NEW YORK — Among the many concerns Armenian parents around the Diaspora face, there is one universal question that stands out: Will our children marry an Armenian? Will they be able to continue our Armenian heritage?
The play, “Where is Your Groom?” (Pesad Oor Eh), written, produced and co-directed by Taleen Babayan, raises these questions of identity, assimilation and generational divides in a comedic manner.
“Where Is Your Groom?” will debut at The Players Theatre in New York’s Greenwich Village on Saturday, October 26. A special guest performance will be made by international musician Robert Chilingirian.
Taking place in the present day but emulating the voices of older generations, the story revolves around an Armenian-American family who is concerned that their daughter, Lara, has not found a suitable Armenian “pesa” (groom). The patriarch of the family, Koko, enlists his wife, Siroun, son Saro and mother-in law, known endearingly as “Medz Mayrig,” to find young Armenian men for Lara to meet. What ensues is the introduction of humorous characters as potential suitors who serve as caricatures of all different “types” of Armenians — from Armenia to America to Iran to Turkey and to Lebanon.
“It doesn’t matter where in the diaspora we’re from or what cultural nuances we grew up with,” said Babayan, 28, who is the producer of a Brooklyn-based news show. “At our core, we are Armenian and we shoulder the same responsibilities, traditions and old-word expectations regardless if we’re born in New York, Beirut or Istanbul.”
The play struck a chord with young Armenian-Americans in the New Jersey area and a cast and crew of over 20 enthusiastic individuals have come together to bring the play to life. While many are newcomers to the stage, they only needed their cultural ties to serve as motivation to be involved in the performance.
“From the first moment I heard about the play, I was immediately interested,” said Katherine Sabbagh, 21, a student at Ramapo College who plays the role of Siroun. “Being with Armenians and expressing my personality through the arts is important to me.”
“When I heard about this play, I instantly knew I wanted to be involved no matter the time commitment,” said Zarig Baghdadlian, 23, who works at the HB Group in New York, and who is playing the role of Lara. “I’m so happy to be part of this very relatable play by a talented writer and I’m hoping we’ll take this play to other cities with Armenian communities as well.”
The play has not only given young Armenian-Americans the opportunity to meet fellow Armenians and connect with their culture in a new way, it’s also given those with an interest in acting a chance to try it out in a friendly atmosphere.
“I’ve always wanted to act, so this was a good opportunity to really get into it amongst Armenian peers,” said Jiro Khorozian, 25, who works in real estate and who is playing the role of Jiro the Jeweler. “Maybe this play will inspire me to take up acting.”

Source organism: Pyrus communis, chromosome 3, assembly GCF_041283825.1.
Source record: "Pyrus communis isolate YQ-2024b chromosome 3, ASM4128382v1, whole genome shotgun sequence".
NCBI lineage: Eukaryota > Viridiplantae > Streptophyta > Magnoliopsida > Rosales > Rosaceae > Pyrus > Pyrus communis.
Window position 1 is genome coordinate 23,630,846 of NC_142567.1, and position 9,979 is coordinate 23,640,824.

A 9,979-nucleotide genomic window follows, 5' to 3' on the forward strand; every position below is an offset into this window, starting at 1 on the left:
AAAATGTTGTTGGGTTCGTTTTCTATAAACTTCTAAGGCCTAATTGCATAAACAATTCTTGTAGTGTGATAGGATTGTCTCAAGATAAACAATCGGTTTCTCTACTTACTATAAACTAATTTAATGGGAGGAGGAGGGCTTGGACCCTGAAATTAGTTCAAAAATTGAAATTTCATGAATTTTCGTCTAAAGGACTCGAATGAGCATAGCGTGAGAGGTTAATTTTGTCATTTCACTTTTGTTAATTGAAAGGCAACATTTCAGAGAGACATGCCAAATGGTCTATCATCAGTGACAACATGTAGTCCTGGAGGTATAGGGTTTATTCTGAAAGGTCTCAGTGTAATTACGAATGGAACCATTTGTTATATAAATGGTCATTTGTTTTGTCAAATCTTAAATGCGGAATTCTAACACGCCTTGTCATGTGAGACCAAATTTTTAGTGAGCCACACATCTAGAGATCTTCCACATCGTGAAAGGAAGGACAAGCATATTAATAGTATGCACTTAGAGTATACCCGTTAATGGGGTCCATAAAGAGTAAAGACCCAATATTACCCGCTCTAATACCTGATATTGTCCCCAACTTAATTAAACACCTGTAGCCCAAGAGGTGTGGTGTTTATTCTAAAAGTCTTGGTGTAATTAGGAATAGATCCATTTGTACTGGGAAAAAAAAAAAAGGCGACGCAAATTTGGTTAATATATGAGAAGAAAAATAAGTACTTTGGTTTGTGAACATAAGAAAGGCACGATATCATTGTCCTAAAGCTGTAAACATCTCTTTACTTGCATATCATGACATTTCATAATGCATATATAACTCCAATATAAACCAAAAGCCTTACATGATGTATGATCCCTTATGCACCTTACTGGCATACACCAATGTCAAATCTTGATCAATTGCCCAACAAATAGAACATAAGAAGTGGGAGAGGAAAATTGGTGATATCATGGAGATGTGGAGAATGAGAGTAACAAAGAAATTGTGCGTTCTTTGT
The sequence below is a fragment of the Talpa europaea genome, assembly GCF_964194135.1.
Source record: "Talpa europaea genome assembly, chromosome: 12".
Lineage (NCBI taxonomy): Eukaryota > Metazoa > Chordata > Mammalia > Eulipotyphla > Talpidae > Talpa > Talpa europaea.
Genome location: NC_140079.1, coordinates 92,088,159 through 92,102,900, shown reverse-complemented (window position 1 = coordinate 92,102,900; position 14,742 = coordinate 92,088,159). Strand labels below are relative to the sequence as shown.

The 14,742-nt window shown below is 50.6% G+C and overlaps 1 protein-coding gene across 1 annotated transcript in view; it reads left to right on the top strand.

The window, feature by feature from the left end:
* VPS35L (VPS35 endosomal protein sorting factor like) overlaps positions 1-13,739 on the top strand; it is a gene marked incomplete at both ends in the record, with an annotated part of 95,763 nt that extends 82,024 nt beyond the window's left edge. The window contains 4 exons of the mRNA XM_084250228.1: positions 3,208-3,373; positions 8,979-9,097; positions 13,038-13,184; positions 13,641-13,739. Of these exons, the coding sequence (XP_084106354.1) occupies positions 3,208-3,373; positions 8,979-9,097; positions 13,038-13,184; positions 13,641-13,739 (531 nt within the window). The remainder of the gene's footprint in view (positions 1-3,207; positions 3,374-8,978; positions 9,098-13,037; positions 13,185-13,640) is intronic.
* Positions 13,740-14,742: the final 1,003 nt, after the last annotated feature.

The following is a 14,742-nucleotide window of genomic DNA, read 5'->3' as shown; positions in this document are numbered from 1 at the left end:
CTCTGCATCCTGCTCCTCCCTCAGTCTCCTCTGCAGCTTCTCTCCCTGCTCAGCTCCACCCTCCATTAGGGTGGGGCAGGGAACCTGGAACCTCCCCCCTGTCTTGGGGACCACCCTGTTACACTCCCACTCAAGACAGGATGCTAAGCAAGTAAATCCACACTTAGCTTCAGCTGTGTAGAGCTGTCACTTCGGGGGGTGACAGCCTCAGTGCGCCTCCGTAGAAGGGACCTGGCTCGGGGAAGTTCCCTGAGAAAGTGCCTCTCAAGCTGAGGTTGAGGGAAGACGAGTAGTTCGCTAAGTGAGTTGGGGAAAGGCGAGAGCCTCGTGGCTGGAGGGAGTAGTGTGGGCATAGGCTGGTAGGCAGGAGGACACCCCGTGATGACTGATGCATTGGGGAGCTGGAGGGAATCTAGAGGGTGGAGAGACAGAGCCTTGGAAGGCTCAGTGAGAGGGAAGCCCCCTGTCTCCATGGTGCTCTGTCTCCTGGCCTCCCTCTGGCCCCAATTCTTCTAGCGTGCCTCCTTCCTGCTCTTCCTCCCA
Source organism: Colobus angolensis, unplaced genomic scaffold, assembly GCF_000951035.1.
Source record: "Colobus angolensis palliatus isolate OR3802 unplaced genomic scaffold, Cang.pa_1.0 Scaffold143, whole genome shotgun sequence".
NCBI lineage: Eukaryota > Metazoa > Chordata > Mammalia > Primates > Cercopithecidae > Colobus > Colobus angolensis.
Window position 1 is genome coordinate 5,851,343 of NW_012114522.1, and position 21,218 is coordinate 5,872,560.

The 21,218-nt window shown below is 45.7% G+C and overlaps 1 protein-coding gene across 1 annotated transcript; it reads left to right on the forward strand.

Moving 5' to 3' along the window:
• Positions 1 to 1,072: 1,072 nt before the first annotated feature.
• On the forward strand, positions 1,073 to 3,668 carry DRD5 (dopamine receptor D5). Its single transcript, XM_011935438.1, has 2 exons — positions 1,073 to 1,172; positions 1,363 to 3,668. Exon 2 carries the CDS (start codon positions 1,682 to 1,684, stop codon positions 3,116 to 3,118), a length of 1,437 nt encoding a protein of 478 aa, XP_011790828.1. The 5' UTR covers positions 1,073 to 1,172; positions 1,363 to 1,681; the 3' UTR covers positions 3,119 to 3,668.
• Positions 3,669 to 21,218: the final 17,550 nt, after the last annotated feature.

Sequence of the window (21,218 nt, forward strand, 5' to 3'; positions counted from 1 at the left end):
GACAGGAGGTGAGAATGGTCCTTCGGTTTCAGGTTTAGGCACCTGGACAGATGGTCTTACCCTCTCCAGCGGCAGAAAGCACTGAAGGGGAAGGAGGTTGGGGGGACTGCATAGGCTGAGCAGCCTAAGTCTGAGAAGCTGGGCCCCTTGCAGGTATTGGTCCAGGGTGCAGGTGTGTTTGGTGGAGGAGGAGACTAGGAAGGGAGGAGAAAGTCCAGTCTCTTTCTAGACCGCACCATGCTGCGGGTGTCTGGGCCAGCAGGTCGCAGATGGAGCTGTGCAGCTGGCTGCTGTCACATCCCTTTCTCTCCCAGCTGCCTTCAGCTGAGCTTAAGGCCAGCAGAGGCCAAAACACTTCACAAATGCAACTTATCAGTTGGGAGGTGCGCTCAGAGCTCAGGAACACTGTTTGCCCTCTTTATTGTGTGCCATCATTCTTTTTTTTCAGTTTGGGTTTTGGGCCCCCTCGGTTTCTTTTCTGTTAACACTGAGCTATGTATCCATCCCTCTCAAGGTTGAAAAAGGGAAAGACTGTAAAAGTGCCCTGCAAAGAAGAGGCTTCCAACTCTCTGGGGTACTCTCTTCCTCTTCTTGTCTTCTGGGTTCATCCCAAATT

“When I read the script, I was immediately drawn to the character of the father Koko and I knew this was something I wanted to commit my limited free time to,” said Aris Hamparsumian, who works in the Risk Assurance practice at PricewaterhouseCoopers. “Acting has always been a passion of mine, but I never had a chance to pursue it until now.”
A proponent of the arts as a vehicle to move the Armenian culture forward is singer Chilingirian, who will make a special appearance during the performance . Chilingirian himself has modernized Armenian music, making it more accessible to the younger generation of Armenians.
“I feel that it is very easy for the young generation to adapt to the music of the country they are living in, and eventually forget about their Armenian roots, culture and music all together,” said Chilingirian, a Los Angeles-based singer. “It’s important to give them something that is attractive to their ears so they will continue to listen to our music.”
He is also firm believer in the importance of Armenians pursuing the arts.
“Armenian youth must always keep creating art,” said Chilingirian. “Through their music, theater, paintings, they can familiarize the world with our culture, history and language.”
Forming the cast of crew of “Where Is Your Groom?” has been one step in that direction. The group consistently attends weekly rehearsals on Sunday mornings at the Tekeyan Cultural Center in Englewood, kindly provided by the Tekeyan Cultural Association.
“Being back in the theater is one thing, but being part of an Armenian play is a whole new and exciting experience that I’m thrilled to be part of,” said Baghdadlian, 22, a project assistant at East West Institute who is serving as assistant director and stage manager of “Where Is Your Groom?” She was involved in theater at her alma mater, George Washington University, and has brought her experience to the group.
“The beauty of a project like this is bringing Armenian youth together,” said Babayan. “I am so proud of our cast and crew who believe in this play and who are translating their love of being Armenian to the stage.”
“Where Is Your Groom?” will be performed on October 26, at 8 p.m. at The Players Theatre, 115 MacDougal St. For tickets, go to http://www.theplayerstheatre.com.
A portion of the proceeds from the play will be donated to Friends of Warm Hearth, an Armenia-based non-profit organization that provides group homes for Armenian orphans with mental illnesses and disabilities, who have outgrown the orphanages.
For more information about “Where Is Your Groom?” visit www.whereisyourgroomtheplay.com.